The first 3 models replaced all servings of FJ with fruit, differing only on the type of fruit that was substituted. The first model replaced each FJ with the fresh, intact form of the same or similar fruit (eg, apple for apple juice). For mixed FJs with specified ingredients, the first ingredient was used. For mixed FJs with nonspecified ingredients or juices without a relevant fresh equivalent, such as cranberry juice, apples were used because apples are both an important ingredient in blended FJ and the most frequently consumed whole fruit. The second model recognized economic constraints and identified the lowest cost equivalent of the FJ consumed. The lowest cost option was identified in the food prices database as the lowest cost per gram. Examples include applesauce (no sugar added) for apple juice or canned oranges for orange juice. In some cases (eg, grapes), the replacements for the first 2 models were the same. A third model recognized social norms, by substituting each FJ serving with the most frequently consumed raw fruits: apple, orange, or banana. Each FJ serving was randomly assigned one of these replacements at a 1/3 probability.

A fourth model only replaced servings of FJ that were in excess of amounts recommended by the American Academy of Pediatrics.6 This value was 4 fl oz for young children (aged 3-6 years) and 8 fl oz for older children (aged ≥7 years). Energy and nutrients were included from the FJ up to the amount allowed. Random allocations of apple, orange, and banana were applied to the excess amount of FJ consumed. The random allocations were used because many children consumed different types of juice. The features of the 4 models are summarized in Table 1.

Table 1. Example Substitutions of Fruit for Fruit Juice in Each of the 4 Modelsa
Table 1. Example Substitutions of Fruit for Fruit Juice in Each of the 4 Modelsa
Table 1. Example Substitutions of Fruit for Fruit Juice in Each of the 4 Modelsa
Outcome measures and statistical analysis

The population effects of substitution were examined for all children and separately for juice consumers (children consuming ≥60 g on their recall day). Survey-weighted means were estimated for diet composition and cost for the observed data and the 4 substitution models. Age-specific models were also evaluated using 3 age groups (3-5, 6-11, and 12-18 years). Diet composition effects of substitution were quantified for energy (kilojoules), dietary weight (grams), and 4 nutrients. Three of the nutrients (dietary fiber, potassium, and calcium) are shortfall nutrients in the diets of children.5 Vitamin D is also a shortfall nutrient but was not available in the nutrient database linked to these releases of NHANES. Although not a shortfall nutrient among children, vitamin C effects were also examined because FJs are an important source for this nutrient.18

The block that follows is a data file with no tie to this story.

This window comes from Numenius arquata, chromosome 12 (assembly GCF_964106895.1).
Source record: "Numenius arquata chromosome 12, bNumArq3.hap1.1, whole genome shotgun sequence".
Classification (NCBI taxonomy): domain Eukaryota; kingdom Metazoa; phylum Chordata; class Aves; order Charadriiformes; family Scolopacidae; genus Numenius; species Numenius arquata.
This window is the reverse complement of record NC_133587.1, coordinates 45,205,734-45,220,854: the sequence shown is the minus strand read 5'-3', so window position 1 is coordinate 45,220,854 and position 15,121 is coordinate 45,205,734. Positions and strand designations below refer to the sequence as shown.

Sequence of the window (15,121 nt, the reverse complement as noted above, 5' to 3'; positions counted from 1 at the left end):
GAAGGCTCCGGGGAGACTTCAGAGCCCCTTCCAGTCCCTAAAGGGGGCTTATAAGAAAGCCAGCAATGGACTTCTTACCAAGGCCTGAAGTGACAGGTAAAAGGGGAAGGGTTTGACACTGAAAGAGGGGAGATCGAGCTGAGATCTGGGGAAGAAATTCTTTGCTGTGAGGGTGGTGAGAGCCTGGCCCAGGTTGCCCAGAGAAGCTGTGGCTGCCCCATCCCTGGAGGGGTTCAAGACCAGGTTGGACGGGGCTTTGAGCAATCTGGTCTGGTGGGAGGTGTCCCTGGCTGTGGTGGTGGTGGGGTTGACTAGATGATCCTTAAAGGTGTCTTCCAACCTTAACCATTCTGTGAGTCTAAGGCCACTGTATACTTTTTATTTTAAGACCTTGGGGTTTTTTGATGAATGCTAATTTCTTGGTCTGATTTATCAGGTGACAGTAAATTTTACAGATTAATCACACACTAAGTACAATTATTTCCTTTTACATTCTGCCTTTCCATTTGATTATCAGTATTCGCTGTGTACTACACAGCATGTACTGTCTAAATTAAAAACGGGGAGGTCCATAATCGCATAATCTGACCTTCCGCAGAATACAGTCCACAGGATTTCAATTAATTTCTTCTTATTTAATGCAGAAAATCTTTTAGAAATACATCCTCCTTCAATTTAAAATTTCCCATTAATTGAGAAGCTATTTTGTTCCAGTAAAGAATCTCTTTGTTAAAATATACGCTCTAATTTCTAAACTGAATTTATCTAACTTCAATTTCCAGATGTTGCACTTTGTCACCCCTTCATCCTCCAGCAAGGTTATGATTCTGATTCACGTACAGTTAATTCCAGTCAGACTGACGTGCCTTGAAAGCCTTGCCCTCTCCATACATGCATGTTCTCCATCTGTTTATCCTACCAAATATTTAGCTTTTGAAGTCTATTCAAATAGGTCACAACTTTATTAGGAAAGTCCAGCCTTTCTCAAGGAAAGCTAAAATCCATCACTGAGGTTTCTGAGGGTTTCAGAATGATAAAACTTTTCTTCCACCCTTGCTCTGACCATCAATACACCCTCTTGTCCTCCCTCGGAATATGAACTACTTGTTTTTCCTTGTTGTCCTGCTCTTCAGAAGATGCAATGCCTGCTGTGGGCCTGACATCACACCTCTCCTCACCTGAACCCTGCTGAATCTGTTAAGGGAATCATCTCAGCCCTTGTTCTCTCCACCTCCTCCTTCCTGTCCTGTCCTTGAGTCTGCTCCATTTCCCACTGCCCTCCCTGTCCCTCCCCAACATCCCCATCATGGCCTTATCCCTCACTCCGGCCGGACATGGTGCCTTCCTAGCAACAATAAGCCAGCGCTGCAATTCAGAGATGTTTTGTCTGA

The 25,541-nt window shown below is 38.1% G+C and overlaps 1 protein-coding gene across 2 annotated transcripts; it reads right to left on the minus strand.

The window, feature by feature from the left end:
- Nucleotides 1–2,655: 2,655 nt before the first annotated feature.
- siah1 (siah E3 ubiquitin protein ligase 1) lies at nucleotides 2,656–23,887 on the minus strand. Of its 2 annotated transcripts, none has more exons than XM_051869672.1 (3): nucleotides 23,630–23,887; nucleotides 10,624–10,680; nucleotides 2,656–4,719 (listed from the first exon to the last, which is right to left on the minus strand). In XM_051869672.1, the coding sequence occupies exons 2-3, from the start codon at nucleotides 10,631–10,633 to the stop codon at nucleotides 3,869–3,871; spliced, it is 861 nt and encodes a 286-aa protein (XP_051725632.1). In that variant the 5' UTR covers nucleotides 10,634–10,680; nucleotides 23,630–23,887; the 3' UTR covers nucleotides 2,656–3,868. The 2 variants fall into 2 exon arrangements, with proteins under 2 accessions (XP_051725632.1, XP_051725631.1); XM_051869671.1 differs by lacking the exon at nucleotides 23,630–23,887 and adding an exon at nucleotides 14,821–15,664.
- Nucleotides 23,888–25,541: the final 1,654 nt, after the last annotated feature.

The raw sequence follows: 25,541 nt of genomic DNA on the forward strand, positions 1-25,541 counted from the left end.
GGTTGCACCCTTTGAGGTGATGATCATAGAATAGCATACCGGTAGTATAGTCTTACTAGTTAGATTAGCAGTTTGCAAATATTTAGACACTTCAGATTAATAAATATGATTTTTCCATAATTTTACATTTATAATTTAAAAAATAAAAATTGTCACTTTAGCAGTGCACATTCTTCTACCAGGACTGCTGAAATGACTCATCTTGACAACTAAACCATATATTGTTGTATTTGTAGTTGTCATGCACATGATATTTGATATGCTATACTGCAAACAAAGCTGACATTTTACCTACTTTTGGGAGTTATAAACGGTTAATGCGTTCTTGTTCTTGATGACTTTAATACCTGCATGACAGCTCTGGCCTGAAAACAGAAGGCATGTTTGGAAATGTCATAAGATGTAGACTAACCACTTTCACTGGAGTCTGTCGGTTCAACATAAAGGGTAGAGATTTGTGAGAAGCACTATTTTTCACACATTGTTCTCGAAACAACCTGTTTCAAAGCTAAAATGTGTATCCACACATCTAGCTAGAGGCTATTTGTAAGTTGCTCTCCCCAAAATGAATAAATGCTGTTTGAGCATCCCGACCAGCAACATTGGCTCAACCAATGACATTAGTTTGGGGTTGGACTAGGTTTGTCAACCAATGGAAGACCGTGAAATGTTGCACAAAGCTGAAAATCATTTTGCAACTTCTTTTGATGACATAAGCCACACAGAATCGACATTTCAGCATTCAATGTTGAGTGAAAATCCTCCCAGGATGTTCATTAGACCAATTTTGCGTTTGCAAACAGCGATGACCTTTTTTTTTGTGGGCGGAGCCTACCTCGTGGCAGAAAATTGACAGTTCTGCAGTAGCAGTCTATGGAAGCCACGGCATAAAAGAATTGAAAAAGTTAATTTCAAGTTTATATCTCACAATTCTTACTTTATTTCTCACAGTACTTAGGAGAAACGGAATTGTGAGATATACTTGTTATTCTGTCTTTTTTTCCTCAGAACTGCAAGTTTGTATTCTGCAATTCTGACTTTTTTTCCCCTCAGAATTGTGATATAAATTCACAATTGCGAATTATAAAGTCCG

We focused our statistical analyses on determining whether the substitution models resulted in a substantive change in nutrient intake. This approach was used because the nature of our models imposed a change in nutrient intake and diet cost. For nutrients, a 10% daily value threshold was used to represent a change of public health significance (2.5 g for fiber, 350 mg for potassium, 100 mg for calcium, and 6 mg for vitamin C). A 10% change in cost was the threshold value for diet cost. For energy, there is little consensus on what warrants a substantive change; therefore, model effects were reported, and no hypothesis testing was performed. A survey-weighted Wald test was used for all statistical testing following the estimation of survey-weighted means. This approach fully accounted for the complex nature of NHANES data. All analyses used Stata version 11.0 (StataCorp).

Sample characteristics

Valid dietary recalls were available for 7023 of the 7756 respondents aged 3 to 18 years over both survey cycles. The characteristics of the weighted sample for all 7023 respondents are shown in Table 2.